God, Suffering, and Evil (an article from 2010)

April 11th, 2011 by BEBlogger

Last month’s Haiti earthquake confronts us with the problem of evil.  Atheists and skeptics claim “If God is almighty and all good, He would eliminate evil.  Since evil exists, the existence of an all powerful, all good God is doubtful.”

Discussing God and evil involves more than philosophical musing.  It deals with real life.  Who among us has not at least asked “Why?” when a catastrophe strikes, whether on a personal or international scale?  Christians understand that God is all good, all powerful, and that evil exists, so how do we solve this dilemma, if there is one?  Ultimately, in this life we can’t answer all the questions; but when atheists deny the existence of God based on the existence of evil and suffering, Christians can respond in at least two ways:

First, if the existence of evil dictates against God’s existence, doesn’t the existence of good serve to prove God’s existence?  Good must be part of the equation, or else the atheist employs a form of special pleading, utilizing evidence that supports his position only.

Second, Christians account for evil through Adam’s fall.  How does the atheist account for either evil or good?  As C.S. Lewis points out in Mere Christianity, denying God because of suffering and evil assumes a moral standard only God can supply.  If there is no God, how do we know what is just or unjust, cruel or compassionate, good or evil?

The atheist’s dilemma is demonstrated in a quote from atheist Richard Dawkins’ book River Out of Eden: A Darwinian View of Life:

In a universe of blind physical forces and genetic replication, some people are going to get hurt, and other people are going to get lucky; and you won’t find any rhyme or reason to it, nor any justice.  The universe we observe has precisely the properties we should expect if there is at bottom, no design, no purpose, no evil and no good.  Nothing but blind pitiless indifference.  DNA neither knows nor cares.  DNA just is, and we dance to its music.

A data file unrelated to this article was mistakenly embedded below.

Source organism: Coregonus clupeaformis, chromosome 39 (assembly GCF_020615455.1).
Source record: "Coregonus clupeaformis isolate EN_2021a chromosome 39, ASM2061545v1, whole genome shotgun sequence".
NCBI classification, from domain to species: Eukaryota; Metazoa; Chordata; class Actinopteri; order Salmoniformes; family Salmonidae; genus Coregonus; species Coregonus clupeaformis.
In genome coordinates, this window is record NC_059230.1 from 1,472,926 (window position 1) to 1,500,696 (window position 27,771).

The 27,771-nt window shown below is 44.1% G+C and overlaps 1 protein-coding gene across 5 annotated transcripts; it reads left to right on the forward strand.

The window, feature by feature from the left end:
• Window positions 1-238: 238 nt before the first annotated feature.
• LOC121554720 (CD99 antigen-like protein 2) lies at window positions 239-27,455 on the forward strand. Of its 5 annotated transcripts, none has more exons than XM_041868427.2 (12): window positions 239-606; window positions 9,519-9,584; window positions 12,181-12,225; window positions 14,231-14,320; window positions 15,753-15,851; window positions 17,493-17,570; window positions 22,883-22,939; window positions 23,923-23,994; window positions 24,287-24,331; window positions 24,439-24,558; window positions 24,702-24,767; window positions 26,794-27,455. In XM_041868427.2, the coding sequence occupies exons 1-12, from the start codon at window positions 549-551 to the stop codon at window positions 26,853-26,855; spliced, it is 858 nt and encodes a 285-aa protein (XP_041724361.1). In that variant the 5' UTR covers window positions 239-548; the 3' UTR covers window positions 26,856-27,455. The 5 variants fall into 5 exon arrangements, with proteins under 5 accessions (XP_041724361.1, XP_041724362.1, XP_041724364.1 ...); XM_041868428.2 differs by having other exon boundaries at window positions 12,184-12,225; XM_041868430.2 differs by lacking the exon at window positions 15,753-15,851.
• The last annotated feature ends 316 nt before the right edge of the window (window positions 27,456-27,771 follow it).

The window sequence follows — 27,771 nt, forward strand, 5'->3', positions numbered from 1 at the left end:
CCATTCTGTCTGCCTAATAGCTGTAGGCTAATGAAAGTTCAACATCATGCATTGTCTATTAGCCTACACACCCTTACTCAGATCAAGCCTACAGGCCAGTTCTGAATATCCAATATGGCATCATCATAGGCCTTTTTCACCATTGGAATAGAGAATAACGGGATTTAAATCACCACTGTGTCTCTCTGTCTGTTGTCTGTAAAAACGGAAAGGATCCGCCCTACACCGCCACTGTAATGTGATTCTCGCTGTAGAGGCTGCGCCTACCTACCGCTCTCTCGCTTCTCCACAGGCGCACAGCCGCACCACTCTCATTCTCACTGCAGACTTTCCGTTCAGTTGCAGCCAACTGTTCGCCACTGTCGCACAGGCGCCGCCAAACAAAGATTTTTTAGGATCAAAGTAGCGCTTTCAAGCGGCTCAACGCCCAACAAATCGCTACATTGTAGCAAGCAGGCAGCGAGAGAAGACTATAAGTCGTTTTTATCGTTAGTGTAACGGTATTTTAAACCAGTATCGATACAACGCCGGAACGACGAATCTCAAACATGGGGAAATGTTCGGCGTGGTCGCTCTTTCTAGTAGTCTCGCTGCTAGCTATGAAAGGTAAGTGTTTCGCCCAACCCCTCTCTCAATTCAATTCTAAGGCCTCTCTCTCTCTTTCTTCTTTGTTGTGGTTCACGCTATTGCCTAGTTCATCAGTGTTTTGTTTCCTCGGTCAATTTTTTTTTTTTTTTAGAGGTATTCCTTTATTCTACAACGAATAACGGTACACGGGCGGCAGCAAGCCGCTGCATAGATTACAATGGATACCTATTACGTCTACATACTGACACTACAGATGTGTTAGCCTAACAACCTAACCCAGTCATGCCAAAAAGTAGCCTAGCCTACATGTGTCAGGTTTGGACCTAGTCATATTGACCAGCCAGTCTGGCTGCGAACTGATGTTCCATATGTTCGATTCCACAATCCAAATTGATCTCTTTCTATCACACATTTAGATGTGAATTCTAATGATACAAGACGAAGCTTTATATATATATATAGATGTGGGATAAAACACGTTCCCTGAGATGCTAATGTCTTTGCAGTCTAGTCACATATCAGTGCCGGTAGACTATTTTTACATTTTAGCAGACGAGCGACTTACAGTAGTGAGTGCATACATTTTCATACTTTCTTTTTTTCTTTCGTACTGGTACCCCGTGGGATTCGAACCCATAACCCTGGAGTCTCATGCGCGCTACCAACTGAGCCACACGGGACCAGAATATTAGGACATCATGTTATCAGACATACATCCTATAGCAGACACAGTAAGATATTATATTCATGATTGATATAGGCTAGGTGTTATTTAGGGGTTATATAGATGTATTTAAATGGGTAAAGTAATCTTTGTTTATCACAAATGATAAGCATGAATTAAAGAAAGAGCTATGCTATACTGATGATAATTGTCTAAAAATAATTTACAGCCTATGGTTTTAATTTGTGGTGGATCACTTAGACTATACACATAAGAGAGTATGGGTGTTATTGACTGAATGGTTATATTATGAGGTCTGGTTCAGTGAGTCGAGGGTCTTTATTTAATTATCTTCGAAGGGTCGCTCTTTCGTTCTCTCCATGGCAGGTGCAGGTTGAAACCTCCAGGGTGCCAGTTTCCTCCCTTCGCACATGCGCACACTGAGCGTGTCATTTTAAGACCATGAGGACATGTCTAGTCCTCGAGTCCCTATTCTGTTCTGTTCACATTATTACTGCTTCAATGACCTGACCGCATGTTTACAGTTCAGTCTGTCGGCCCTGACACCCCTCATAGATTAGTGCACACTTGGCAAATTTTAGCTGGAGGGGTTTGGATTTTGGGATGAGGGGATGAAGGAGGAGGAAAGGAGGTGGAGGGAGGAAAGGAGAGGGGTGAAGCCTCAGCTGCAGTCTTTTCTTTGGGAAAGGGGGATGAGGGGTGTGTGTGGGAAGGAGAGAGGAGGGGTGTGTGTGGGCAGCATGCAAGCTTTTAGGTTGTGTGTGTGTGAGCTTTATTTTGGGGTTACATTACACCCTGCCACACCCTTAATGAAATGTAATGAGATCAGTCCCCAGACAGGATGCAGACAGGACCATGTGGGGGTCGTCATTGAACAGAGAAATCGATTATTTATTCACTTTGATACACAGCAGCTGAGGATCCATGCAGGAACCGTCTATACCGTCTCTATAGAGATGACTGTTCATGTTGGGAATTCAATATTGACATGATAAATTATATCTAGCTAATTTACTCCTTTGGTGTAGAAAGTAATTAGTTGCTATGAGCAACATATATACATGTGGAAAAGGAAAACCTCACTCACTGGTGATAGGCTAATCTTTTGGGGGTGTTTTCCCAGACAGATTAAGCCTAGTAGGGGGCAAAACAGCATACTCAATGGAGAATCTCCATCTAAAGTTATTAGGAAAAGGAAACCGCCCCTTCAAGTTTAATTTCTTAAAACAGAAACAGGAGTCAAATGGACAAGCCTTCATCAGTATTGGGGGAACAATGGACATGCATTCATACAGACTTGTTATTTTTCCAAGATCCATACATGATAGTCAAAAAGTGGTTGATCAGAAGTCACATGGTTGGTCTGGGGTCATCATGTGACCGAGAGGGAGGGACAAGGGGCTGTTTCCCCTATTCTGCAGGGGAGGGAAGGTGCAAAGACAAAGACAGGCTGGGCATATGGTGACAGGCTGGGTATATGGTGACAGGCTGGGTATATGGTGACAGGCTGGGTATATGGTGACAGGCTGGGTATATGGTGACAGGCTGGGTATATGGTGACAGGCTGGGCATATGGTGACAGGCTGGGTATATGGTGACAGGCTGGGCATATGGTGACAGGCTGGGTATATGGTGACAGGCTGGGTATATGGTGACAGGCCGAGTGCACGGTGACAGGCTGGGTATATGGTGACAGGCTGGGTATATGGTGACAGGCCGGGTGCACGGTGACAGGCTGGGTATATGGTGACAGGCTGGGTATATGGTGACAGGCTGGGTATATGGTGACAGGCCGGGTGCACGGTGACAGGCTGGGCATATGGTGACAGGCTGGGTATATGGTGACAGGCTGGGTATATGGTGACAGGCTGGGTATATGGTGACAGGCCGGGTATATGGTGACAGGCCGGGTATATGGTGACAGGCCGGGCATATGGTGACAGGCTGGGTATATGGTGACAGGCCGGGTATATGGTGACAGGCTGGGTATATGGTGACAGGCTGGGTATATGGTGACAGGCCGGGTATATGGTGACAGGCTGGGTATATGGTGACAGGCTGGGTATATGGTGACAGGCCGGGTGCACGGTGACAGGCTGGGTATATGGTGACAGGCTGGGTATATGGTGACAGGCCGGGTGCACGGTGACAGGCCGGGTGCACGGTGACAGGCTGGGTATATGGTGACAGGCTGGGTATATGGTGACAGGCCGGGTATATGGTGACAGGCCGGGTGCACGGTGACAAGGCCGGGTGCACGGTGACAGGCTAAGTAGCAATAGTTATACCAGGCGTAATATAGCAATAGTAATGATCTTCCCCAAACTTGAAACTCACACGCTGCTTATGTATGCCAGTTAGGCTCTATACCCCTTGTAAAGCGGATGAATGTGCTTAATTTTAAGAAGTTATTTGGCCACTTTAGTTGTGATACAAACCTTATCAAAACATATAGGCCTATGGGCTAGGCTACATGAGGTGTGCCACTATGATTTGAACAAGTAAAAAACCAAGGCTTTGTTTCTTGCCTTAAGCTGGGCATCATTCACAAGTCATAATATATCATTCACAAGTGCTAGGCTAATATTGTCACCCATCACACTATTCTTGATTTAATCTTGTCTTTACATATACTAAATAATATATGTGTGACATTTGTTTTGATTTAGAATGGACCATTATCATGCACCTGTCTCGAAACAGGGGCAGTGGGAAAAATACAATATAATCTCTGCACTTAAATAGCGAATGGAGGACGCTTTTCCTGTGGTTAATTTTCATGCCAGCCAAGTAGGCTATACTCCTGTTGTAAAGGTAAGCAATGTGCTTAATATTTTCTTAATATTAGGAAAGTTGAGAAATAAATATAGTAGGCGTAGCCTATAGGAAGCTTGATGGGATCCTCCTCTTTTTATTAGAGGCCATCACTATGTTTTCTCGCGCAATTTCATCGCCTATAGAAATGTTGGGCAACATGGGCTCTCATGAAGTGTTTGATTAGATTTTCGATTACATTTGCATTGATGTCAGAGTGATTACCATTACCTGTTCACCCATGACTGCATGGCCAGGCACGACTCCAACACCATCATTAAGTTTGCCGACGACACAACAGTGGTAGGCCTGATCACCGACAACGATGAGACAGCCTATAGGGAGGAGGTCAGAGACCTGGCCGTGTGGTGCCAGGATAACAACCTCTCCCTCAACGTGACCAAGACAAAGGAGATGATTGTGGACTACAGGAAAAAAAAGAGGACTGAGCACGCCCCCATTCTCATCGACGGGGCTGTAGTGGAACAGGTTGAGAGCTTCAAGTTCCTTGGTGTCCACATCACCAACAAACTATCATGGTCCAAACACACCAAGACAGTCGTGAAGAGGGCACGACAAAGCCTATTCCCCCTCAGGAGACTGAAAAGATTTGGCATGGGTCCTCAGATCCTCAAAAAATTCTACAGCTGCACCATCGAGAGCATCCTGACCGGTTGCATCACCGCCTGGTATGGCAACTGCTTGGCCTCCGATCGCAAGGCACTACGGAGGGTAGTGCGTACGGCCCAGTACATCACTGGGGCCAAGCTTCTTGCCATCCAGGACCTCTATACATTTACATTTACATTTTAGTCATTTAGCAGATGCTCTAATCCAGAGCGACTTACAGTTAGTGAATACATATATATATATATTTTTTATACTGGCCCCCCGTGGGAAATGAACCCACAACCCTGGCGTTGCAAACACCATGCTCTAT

Note Dawkins’ words carefully.  If getting hurt or lucky are the results of a purposeless, pitiless, and amoral universe, the concepts of good and evil are meaningless.  If we are products of blind evolution, bundles of DNA, wired by impersonal, chance forces, then all our thoughts and values (including our opinions on good and evil) are merely by-products of chemical processes in our brains.  Thus our sentiments on good and evil have no objective merit.  How can the Haiti earthquake be “evil?”  If my DNA doesn’t care, why should I?

Though this argument does not prove the existence of God, it does disqualify the atheist from entering the debate, because his complaints against evil are meaningless given his presuppositions.  In short, though atheists question the existence of God based on this supposed dilemma, Christians are in a much better place to deal with the problem of evil then are they.  We may not have all the answers, but we – not the atheist – are in a position to ask the questions.